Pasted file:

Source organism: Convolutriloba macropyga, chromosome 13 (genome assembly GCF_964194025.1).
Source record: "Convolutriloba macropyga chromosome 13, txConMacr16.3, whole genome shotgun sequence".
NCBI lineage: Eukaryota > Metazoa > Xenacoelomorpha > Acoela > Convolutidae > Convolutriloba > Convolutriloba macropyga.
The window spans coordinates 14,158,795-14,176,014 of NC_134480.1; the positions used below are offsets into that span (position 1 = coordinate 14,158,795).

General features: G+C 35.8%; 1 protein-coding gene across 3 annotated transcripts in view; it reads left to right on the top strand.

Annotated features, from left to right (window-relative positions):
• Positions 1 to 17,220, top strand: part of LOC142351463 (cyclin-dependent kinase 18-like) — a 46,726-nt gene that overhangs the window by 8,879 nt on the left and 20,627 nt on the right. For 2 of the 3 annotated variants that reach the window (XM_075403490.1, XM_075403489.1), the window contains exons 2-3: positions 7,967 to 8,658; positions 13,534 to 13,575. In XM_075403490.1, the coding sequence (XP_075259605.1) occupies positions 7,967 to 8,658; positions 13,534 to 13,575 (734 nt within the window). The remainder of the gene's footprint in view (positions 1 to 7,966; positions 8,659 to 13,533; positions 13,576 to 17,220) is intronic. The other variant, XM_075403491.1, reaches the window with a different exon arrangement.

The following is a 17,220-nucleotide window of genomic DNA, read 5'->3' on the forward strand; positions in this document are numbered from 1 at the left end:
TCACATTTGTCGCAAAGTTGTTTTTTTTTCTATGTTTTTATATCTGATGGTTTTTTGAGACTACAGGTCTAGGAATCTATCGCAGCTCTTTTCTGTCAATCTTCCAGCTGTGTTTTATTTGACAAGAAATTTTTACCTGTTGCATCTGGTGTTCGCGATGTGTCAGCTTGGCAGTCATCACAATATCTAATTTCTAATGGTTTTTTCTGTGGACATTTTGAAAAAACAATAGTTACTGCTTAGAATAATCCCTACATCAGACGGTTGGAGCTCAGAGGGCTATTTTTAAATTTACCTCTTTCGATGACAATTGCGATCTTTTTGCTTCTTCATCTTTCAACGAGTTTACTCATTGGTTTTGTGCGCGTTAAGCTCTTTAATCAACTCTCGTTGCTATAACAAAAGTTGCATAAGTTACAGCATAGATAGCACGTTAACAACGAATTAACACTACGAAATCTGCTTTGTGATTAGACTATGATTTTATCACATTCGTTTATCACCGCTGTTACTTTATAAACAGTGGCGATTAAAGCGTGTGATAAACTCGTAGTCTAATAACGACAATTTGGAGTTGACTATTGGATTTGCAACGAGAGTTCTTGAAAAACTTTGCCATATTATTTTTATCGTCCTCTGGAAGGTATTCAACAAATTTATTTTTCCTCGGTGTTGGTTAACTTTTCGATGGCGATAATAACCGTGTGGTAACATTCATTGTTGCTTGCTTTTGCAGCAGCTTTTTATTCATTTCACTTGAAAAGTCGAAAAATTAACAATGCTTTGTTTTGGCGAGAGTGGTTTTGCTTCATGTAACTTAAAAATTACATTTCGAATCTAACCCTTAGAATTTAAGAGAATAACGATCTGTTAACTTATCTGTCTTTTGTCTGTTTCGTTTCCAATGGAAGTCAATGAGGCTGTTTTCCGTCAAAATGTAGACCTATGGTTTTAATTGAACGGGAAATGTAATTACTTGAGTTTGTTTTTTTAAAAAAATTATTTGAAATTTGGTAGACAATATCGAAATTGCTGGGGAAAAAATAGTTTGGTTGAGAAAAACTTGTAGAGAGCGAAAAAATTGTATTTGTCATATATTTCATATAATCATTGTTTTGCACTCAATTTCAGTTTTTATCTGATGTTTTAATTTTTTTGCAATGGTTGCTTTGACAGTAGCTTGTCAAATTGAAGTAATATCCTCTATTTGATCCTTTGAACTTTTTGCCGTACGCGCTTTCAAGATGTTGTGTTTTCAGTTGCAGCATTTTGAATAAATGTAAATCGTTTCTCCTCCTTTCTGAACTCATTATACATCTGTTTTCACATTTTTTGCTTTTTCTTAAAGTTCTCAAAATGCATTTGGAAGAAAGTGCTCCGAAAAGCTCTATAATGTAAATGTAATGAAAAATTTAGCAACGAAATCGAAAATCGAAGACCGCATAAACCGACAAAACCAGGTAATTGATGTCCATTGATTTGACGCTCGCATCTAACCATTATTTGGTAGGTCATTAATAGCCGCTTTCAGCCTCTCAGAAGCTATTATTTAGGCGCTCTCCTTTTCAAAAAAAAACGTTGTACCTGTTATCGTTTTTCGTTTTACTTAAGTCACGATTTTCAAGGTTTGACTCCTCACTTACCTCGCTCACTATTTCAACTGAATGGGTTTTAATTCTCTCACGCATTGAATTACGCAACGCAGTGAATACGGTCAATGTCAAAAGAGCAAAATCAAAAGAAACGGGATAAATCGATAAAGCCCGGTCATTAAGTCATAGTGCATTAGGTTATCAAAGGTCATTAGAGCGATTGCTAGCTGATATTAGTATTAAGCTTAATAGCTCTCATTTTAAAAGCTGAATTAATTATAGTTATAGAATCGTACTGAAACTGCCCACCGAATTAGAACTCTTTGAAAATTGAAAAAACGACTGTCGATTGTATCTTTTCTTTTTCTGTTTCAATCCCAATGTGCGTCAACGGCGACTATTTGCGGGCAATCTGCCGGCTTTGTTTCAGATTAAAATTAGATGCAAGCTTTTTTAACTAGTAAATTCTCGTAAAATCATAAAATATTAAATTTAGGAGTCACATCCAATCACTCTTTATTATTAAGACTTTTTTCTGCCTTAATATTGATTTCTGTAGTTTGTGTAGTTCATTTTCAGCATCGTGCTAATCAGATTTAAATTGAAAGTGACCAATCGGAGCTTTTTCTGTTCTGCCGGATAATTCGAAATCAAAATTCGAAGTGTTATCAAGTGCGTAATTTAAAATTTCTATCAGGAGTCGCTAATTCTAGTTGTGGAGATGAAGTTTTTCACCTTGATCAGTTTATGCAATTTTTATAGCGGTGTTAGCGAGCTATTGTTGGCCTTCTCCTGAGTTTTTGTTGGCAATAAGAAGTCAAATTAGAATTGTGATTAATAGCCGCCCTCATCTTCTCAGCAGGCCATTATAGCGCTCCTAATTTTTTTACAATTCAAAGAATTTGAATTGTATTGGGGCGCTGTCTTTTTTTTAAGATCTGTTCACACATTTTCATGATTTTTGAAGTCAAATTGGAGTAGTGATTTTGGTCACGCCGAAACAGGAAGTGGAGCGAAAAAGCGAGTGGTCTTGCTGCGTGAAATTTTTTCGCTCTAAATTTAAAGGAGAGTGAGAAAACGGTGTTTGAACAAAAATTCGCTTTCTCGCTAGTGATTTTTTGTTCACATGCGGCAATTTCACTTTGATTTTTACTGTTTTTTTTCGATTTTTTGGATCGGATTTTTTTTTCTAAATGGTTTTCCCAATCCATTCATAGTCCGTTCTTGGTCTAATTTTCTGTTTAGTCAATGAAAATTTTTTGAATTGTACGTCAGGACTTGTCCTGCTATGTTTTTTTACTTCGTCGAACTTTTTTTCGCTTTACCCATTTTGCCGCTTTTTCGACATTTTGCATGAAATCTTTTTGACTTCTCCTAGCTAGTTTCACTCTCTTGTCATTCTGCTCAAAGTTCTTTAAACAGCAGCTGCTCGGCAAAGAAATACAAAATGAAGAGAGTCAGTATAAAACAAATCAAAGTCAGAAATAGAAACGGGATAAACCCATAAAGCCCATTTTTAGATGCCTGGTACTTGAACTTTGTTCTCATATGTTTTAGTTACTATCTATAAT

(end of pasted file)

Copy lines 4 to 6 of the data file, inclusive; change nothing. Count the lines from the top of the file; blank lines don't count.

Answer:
The window spans coordinates 14,158,795-14,176,014 of NC_134480.1; the positions used below are offsets into that span (position 1 = coordinate 14,158,795).

General features: G+C 35.8%; 1 protein-coding gene across 3 annotated transcripts in view; it reads left to right on the top strand.

Annotated features, from left to right (window-relative positions):